4. Madison was an active proponent of the 3/5 clause, which can be seen in the Federalist #54. In fact, he argues that the 3/5 clause should be applied to provide slaves and former with the possibility to be represented in the US power. In such a way, all Americans will be represented in power and, therefore, will be able to influence the power. At the same time, such a suggestion was not absolutely just because slaves and former slaves could not be equally represented because of the 3/5 clause which limited their participation in the political life of the country on the ground of their property, which they had nothing, and their rights which were consistently restrained compared to rights of the whites. In fact, the Federalist #54 can be viewed as a manifestation of the general attitude of slaveholders to slaves. The latter were second-class citizens and they could not be treated as equal to the whites. Hence, the discriminatory measures supported by Madison. Although, the 3/5 clause still allowed slaves and former slaves to be represented in the power, which was very important for the growth of social consciousness of slaves.

5. On analyzing different branches of power, Hamilton focuses his attention on the executive power in the Federalist #70. He argued that the Presidency should be the main institution of the executive power in the USA. At the same time, he does not intend to make the power of the President unlimited but rather a competition-free. What is meant here is the idea developed by Hamilton that the President should be the head of the executive power and he should conduct his policy regardless of criticism. At any rate, he should have an opportunity to take decisions and implement them. He would probably be satisfied with the current power of the US President.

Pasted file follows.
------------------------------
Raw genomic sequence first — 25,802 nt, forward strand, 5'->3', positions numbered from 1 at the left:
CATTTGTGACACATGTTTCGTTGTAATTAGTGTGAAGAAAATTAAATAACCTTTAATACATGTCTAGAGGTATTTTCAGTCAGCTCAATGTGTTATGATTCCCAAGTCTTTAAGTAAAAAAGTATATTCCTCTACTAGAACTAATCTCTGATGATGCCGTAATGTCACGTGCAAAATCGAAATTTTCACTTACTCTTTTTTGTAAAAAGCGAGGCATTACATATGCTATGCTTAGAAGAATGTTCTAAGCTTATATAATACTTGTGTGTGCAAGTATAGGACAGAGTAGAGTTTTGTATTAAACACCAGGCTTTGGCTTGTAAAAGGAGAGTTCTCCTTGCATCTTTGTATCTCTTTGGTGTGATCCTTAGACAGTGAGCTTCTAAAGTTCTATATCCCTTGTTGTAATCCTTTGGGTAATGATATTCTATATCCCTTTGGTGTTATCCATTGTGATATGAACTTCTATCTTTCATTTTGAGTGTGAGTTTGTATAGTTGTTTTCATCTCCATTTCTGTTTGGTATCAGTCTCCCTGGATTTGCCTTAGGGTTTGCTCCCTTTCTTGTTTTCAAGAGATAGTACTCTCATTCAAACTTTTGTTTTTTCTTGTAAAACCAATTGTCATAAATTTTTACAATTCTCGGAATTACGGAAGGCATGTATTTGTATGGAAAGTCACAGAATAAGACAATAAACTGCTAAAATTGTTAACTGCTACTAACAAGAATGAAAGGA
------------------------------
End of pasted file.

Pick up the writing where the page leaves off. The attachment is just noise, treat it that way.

6. Hamilton has a very critical view on the Supreme Court and judicial power at large. In fact, he views the Supreme Court as a complementary agency, which cannot resist to the influence of executive or legislative power, while its main function is the protection of laws and punishment of offenders. The controlling power of the Supreme Court over the executive and legislative powers is apparently underestimated by Hamilton. Thus, he would be surprised to know the extent to which the Supreme Court is influential in the modern political life of the USA. In fact, the Supreme Court has already proved its ability to control executive and legislative powers by trials against those who violated laws and misused their power.

7. The most significant event that probably influenced the authors of the Federalists Papers was the Declaration of Independence, which marked the victory of the US in their struggle for independence and opened the way to the creation of a new state, where the authors of the Federalist Papers attempted to create a new type of political and social relations. The Declaration of Independence actually forced the authors to work on legislative projects which could regulate the life of American people and become a legal basis for social, economic and political relations in the USA. Obviously, the authors of the Federalist Papers were greatly inspired by the Declaration of Independence and they made their own contribution in the building up an independent state as they wrote the Federalist Papers.

8. The attitude of Hamilton to the Presidency seems to be a bit radical since Hamilton does not admit the competition, which can challenge the President. However, Hamilton apparently omits the fact that the lack of competition is likely to lead to the gradual degradation of the President and he can slip to tyranny and dictatorship, being the head of the executive power. At the same time, he cannot work effectively if his power is not rivaled. If he does not feel the rivalry, he will be unmotivated to work better. Consequently, the Presidency is important but it is necessary to offer some alternative institutions which could challenge the Presidency and stimulate the President to work better and not to misuse his power.